dw writes to my:
> >In an artistic composition, however, is it not for the artist to
> >determine what content can be thrown away? To decide
> >what makes up his artistic frame and how the balance is
> >achieved? I'm not sure it is advisable to evaluate the effectiveness
> >of artistic expression on the basis of its "noticeable impact"
> >on first-time viewers and disinterested layfolks.
> Quite a lot of "artistic" expression there.
And still not enough to make the point, I guess.
> But filmmakers -- especially Hollywood ones -- are not just artists.
> They're commercial artists.
A distinction without difference. Few are the artists whose works we
admire who were not in tow to some patron royal or rich -- who did not
find the necessity of worldly comforts a compelling argument for
compromise between their muses and their final product.
I therefore think it the oddest of arguments, despite its commonplace,
that artistic effort and commercial ends are somehow irreconcilable.
In this case, however, it is not only odd, but off the point.
You argue against the practicality of filmmakers'
shooting for widescreen -- but no one here has argued
What I have argued is that if a director -- fully cognizant or not of
secondary market demands -- chooses a certain perspective
for his film, it is disrespectful to the filmmaker and his audience
-- indeed to the concept of film as art (hence my insistence above) --
to claim that a market-substituted perspective is equally good or better
and that there is no value in making available the artist's original vision.
> More specifically, producers of a marketable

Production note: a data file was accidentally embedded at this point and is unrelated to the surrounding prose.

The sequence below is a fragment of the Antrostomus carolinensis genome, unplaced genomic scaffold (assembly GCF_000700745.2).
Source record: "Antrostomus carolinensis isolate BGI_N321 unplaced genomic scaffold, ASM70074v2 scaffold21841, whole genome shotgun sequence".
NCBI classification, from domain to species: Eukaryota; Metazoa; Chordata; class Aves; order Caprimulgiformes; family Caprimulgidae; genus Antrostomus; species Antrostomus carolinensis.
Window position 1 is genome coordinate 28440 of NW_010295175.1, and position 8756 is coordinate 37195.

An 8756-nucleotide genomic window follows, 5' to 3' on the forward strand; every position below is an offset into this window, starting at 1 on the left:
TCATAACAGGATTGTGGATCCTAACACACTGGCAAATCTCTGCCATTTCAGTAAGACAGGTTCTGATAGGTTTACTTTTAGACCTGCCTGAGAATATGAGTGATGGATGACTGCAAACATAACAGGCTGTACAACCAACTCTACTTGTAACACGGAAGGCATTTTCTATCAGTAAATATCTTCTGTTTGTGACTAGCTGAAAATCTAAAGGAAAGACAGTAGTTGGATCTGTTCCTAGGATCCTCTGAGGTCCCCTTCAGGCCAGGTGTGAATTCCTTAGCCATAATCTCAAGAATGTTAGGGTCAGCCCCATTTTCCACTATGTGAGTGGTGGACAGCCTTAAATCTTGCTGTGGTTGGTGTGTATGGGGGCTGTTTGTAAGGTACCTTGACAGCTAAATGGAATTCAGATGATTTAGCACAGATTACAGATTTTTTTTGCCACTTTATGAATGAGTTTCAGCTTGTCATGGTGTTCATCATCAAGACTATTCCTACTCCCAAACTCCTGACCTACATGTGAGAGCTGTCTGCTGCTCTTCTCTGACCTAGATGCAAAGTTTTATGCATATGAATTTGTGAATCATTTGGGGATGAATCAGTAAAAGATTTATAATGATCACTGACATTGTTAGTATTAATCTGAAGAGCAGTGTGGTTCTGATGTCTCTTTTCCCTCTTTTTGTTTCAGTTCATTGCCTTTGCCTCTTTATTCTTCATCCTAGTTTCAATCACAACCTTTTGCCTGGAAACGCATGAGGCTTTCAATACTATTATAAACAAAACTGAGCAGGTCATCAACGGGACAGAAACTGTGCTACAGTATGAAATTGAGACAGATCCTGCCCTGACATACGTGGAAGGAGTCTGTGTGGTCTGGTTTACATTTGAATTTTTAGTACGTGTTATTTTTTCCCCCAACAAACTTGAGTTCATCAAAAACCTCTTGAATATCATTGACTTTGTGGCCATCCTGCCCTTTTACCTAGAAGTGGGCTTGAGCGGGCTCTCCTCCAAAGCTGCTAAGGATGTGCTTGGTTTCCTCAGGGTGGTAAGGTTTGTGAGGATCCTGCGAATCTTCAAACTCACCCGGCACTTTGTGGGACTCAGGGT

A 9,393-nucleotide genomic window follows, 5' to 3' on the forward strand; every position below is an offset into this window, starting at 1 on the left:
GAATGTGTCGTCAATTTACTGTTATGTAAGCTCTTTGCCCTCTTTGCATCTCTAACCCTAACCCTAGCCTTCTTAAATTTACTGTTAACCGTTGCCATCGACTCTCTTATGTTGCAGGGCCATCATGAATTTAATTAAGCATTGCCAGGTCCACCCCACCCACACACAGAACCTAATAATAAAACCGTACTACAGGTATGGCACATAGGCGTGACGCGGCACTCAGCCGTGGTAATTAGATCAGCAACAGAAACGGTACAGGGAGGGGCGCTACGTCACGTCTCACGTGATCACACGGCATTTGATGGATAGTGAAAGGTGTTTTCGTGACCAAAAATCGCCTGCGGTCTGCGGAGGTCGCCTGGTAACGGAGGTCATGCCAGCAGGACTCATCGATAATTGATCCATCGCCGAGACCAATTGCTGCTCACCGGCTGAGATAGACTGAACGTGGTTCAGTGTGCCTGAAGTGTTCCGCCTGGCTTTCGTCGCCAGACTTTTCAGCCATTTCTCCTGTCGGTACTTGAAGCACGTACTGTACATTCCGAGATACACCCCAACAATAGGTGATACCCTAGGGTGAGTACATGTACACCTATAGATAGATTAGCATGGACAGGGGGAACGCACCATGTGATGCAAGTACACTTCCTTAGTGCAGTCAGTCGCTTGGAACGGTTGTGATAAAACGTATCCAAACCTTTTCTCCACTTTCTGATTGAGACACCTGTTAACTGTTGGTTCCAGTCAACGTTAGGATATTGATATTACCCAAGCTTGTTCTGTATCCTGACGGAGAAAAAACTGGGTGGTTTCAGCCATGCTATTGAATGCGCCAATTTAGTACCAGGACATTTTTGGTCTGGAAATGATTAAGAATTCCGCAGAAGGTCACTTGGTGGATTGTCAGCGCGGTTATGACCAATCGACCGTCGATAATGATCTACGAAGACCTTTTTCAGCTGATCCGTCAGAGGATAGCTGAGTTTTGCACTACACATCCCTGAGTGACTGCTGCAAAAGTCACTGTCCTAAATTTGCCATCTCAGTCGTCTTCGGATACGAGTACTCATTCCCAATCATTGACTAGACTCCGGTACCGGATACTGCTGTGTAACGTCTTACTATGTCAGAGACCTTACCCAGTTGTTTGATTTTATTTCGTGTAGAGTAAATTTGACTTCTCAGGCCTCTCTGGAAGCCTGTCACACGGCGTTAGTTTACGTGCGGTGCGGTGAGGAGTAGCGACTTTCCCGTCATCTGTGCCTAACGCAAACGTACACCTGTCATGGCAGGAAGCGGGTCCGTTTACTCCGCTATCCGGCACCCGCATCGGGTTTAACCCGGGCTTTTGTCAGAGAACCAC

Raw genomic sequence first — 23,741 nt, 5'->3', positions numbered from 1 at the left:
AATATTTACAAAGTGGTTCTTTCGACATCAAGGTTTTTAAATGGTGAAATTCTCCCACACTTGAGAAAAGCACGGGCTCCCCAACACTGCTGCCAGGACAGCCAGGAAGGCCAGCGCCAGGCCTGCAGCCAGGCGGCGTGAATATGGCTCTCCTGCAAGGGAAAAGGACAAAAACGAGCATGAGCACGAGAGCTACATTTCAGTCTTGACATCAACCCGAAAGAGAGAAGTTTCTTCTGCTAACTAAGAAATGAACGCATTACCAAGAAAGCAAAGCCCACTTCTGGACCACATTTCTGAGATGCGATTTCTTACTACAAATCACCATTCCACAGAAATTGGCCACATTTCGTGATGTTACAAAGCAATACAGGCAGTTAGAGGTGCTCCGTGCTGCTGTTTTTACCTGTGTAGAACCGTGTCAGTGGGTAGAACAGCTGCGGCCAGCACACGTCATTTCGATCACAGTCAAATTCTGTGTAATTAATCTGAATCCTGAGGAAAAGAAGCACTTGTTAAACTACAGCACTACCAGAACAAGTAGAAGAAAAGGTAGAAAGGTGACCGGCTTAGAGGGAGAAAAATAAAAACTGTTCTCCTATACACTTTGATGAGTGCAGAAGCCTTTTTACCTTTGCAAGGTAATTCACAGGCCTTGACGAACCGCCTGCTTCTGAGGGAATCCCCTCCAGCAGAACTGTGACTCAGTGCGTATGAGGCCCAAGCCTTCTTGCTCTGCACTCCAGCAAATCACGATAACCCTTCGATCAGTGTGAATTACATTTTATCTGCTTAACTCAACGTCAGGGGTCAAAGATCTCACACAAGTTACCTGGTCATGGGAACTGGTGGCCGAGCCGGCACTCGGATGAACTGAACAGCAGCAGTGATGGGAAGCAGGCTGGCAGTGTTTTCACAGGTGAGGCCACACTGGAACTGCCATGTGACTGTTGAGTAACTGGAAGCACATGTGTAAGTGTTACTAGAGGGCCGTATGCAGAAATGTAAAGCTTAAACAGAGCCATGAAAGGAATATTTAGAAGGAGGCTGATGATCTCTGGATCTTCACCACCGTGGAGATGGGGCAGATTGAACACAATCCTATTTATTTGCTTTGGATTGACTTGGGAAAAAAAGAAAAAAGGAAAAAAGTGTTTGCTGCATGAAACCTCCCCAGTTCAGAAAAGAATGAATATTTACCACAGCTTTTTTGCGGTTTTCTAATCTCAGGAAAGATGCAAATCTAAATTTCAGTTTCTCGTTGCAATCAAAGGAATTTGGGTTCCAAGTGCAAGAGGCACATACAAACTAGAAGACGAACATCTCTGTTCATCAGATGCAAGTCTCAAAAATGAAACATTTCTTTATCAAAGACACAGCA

> product. And as such they must consider its success in all markets.
> Something they never had to worry about before the 1980s.
True enough. And yet, there are filmmakers -- those you've named and
those named by others -- who continue to have as their first choice
the widescreen perspective. This is a strong argument *for* supporting
respect for their choice, not -- as you seem to be maintaining -- against
In other words, despite what you point out as the obvious economic
advantages in avoiding the more expensive anamorphic shooting, these
filmmakers continue to favor underappeciated aesthetic demands over
(overstated) pragmatic ones. On what grounds might anyone dismiss
that choice as unworthy of respect?
Certainly you would agree that to use an artist's concessions to his
patron as an argument against the primacy of his actual artistic
choice is an anti-aesthetic position, would you not?
> We may like to think they stayed visual purists, and dedicated masters of
> art -- slaves to the god known as "widescreen" -- but they work in a very
> expensive industry that rarely tolerates such stubborn pretensions.
Again, off the point of our discussion, in which there has been absolutely
no demand that any filmmaker shoot in any particular ratio. The only
demand at issue here is that the ratio the filmmaker chooses be respected
-- at least by those who claim to respect filmmaking as an art -- and be